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McDonald, Angus Mackenzie (1912–1968)

by Doug Hurst

This article was published in Australian Dictionary of Biography, Volume 15, (MUP), 2000

Angus Mackenzie McDonald (1912-1968), by unknown photographer, 1943

Angus Mackenzie McDonald (1912-1968), by unknown photographer, 1943

Australian War Memorial, UK0145

Angus Mackenzie McDonald (1912-1968), air force officer, was born on 4 August 1912 at Waratah, New South Wales, second child of Australian-born parents Angus Duncan McDonald, contractor, and his wife Leila Gertrude, née Jones. Educated at Scotch College, Melbourne, young Angus worked as an accountant with Goldsbrough Mort & Co. Ltd. On 2 February 1941 he enlisted in the Royal Australian Air Force. After training in Australia and Canada, he reached Britain in February 1942 as a sergeant observer (later navigator). His first operational tour (from September) was with No.102 Squadron, Royal Air Force, which operated Halifax heavy bombers.

On the night of 11/12 December McDonald was navigator on a mission to Turin, Italy. Ground-fire disabled one of the aircraft's starboard engines before the target was reached. On the return trip, ice accretion on the aeroplane forced the pilot, Flight Lieutenant N. S. Milnes, to reduce altitude. Anti-aircraft fire over France crippled a port engine. McDonald opposed any suggestion that the crew abandon the aeroplane and helped Milnes to nurse the Halifax back to England. For his 'courage and technical skill' he was awarded the Distinguished Flying Medal. Commissioned one week later, he continued to demonstrate a 'high standard of navigation' in attacks on the heavily defended German cities of Cologne, Bremen, Essen, Düsseldorf and Berlin, 'as well as the more distant objective' of Genoa, Italy. He was awarded the Distinguished Flying Cross (1943).

In January 1944 McDonald was selected (with other experienced aircrew) to visit factories and tell workers what it was like to fly the aircraft and use the equipment they produced. On 3 June that year at the Presbyterian Church, Regent Square, London, he married Lesley Joyce Lobb, a 21-year-old stenographer: Lesley wore a 'wedding gown of white lace, made and presented by parachute workers' whom Angus had addressed. In the following month he was posted to No.571 Squadron, R.A.F., which was equipped with Mosquito light bombers. For consistently displaying 'great skill and utmost keenness' throughout raids on industrial cities in Germany and during mine-laying operations in the Dortmund-Ems Canal, he was awarded a Bar to his D.F.C. (1945).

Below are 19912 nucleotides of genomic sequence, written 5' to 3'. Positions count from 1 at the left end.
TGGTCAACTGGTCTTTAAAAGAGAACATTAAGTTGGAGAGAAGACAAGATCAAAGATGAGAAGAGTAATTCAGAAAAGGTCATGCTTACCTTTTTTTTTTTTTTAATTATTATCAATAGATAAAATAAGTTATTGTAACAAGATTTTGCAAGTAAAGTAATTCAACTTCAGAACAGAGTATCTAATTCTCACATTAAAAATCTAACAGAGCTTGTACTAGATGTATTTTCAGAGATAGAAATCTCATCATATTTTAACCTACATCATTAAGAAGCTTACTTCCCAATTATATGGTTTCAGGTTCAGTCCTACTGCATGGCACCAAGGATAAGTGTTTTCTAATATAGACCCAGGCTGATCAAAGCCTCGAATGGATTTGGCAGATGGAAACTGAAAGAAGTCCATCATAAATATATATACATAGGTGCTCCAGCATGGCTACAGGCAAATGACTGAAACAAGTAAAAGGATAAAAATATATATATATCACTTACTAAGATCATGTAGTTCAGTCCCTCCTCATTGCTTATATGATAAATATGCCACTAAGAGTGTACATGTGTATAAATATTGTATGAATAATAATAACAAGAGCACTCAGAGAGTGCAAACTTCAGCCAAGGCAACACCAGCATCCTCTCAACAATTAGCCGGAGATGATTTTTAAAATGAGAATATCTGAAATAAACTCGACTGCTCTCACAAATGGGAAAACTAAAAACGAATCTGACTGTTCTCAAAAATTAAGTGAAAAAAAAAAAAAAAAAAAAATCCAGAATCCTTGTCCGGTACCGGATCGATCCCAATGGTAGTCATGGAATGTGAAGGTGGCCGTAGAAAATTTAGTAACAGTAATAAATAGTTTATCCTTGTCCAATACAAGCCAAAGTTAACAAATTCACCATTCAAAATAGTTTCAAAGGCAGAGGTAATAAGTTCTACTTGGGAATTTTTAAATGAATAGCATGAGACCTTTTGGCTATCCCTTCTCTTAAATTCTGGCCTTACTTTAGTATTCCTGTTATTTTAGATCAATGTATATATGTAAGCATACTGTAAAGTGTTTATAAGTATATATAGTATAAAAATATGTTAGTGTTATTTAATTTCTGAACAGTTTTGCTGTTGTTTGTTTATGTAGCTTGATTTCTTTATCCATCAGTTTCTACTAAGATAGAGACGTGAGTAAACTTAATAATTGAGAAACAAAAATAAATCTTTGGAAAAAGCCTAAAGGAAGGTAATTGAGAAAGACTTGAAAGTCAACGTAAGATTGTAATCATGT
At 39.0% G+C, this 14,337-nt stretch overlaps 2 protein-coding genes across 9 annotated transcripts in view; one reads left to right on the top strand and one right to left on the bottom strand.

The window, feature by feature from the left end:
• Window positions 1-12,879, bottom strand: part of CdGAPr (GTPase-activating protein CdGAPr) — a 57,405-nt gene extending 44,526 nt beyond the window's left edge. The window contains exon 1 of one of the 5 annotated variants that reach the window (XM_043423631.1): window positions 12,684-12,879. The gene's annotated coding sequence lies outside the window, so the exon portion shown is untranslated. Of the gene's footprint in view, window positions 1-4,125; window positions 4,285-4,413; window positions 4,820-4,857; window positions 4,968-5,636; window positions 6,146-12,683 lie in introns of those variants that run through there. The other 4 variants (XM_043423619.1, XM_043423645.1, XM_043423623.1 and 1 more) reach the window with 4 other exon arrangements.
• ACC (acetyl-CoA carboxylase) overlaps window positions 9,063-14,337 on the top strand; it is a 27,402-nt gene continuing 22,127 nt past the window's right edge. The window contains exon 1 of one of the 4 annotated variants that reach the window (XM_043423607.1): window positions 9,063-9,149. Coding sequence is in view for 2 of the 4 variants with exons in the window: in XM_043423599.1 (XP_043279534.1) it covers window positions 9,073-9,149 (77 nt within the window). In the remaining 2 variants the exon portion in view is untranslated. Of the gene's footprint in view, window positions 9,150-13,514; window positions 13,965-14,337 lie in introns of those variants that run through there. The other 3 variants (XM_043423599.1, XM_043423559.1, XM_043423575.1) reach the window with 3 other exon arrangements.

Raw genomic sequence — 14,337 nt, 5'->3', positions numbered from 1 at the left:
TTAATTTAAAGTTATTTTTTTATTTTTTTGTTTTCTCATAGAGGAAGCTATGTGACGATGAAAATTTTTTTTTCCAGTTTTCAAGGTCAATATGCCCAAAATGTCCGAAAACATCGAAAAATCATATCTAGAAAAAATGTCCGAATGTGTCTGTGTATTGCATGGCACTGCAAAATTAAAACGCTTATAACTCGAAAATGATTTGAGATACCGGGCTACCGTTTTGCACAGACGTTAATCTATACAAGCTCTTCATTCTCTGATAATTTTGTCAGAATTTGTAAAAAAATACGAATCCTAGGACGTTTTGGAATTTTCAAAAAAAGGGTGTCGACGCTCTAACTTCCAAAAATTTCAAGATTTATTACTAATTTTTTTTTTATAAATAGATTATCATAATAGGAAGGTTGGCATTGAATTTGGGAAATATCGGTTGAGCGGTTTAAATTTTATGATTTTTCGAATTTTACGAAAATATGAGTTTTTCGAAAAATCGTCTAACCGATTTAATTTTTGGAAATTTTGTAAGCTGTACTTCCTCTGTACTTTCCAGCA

In some ways McDonald was an unlikely hero. Rotund, balding and over 30, he looked nothing like the dashing, youthful aviator on recruiting posters. But he had three attributes that counted more—professional ability, courage and determination. He was also intelligent, enthusiastic and good-humoured, both at work and play. During training he had effortlessly soaked up knowledge, and approached everything he did with infectious zest and wit. Renowned for his escapades, he was seen as a 'scallywag', a 'party man' and a lover of the turf. His appetite for life was wholehearted.

Demobilized in Australia on 30 January 1946 as an acting squadron leader, McDonald returned briefly to his old job in Melbourne, then became the general manager of a firm that sold veterinary supplies. He died of complications of cerebrovascular disease on 1 October 1968 at Heidelberg and was cremated; his wife and daughter survived him.

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Citation details

Doug Hurst, 'McDonald, Angus Mackenzie (1912–1968)', Australian Dictionary of Biography, National Centre of Biography, Australian National University, http://adb.anu.edu.au/biography/mcdonald-angus-mackenzie-10930/text19419, published first in hardcopy 2000, accessed online 13 December 2018.

This article was first published in hardcopy in Australian Dictionary of Biography, Volume 15, (MUP), 2000

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